Who is responsible for ensuring safe transfer of oversize/overweight truck loads? P.1
Last time, we looked a bit at some of the basic principles of cargo securement by which commercial vehicle drivers and their employers must abide. As we noted last time, special permits are required for oversize loads, and each state has different rules on the matter.
Here in Missouri, weight, height, and length limits determine when an application for an oversize and overweight permit must be filed. Applications must be completed and fees filed no less than two days before the date of movement, except for certain situations which require two weeks advance notice. In an application, the dimensions of the vehicle must be specified so that a proper route may be determined.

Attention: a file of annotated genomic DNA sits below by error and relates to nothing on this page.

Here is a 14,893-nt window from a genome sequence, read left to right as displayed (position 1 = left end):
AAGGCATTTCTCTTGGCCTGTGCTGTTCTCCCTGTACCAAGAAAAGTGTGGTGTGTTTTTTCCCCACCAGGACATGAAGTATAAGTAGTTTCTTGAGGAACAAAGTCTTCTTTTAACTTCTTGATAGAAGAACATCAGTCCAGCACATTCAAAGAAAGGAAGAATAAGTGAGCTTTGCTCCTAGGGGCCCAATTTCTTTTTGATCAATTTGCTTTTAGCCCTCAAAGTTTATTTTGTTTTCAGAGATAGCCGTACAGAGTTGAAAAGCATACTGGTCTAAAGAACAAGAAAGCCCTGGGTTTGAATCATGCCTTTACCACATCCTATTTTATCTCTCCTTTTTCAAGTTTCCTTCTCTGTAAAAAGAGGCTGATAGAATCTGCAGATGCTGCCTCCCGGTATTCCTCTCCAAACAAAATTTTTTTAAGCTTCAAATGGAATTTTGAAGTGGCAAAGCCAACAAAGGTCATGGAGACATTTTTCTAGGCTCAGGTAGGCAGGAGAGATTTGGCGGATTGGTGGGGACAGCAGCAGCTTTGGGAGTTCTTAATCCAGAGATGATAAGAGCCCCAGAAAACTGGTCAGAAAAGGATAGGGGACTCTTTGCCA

When it comes to compliance with regulations for oversize and overweight loads, it isn't only the motor vehicle driver who has responsibilities. As a recent Safety Alert from the National Transportation Safety Board makes clear, the authorities responsible for issuing the oversize and overweight permit and the pilots/escorts responsible for leading the oversize/overweight load safety on its route are responsible for making sure everything is done correctly. Mistakes can have serious consequences in terms of accidents and damage to infrastructure.
According to the Safety Alert, commercial motor vehicle carriers are responsible for obtaining the necessary permits prior to moving an oversize or overweight load and providing authorities with accurate information regarding the dimensions of the oversize load, as well as for accurately planning out an appropriate route in advance so as to avoid any hazards and arrange for pilots/escorts.
In our next post, we'll look at how the duties of those involved in oversize load hauling can potentially factor into personal injury litigation.
Source: Occupational Health & Safety, "NTSB Issues Oversize Loads Safety Alert," Dec. 11, 2015.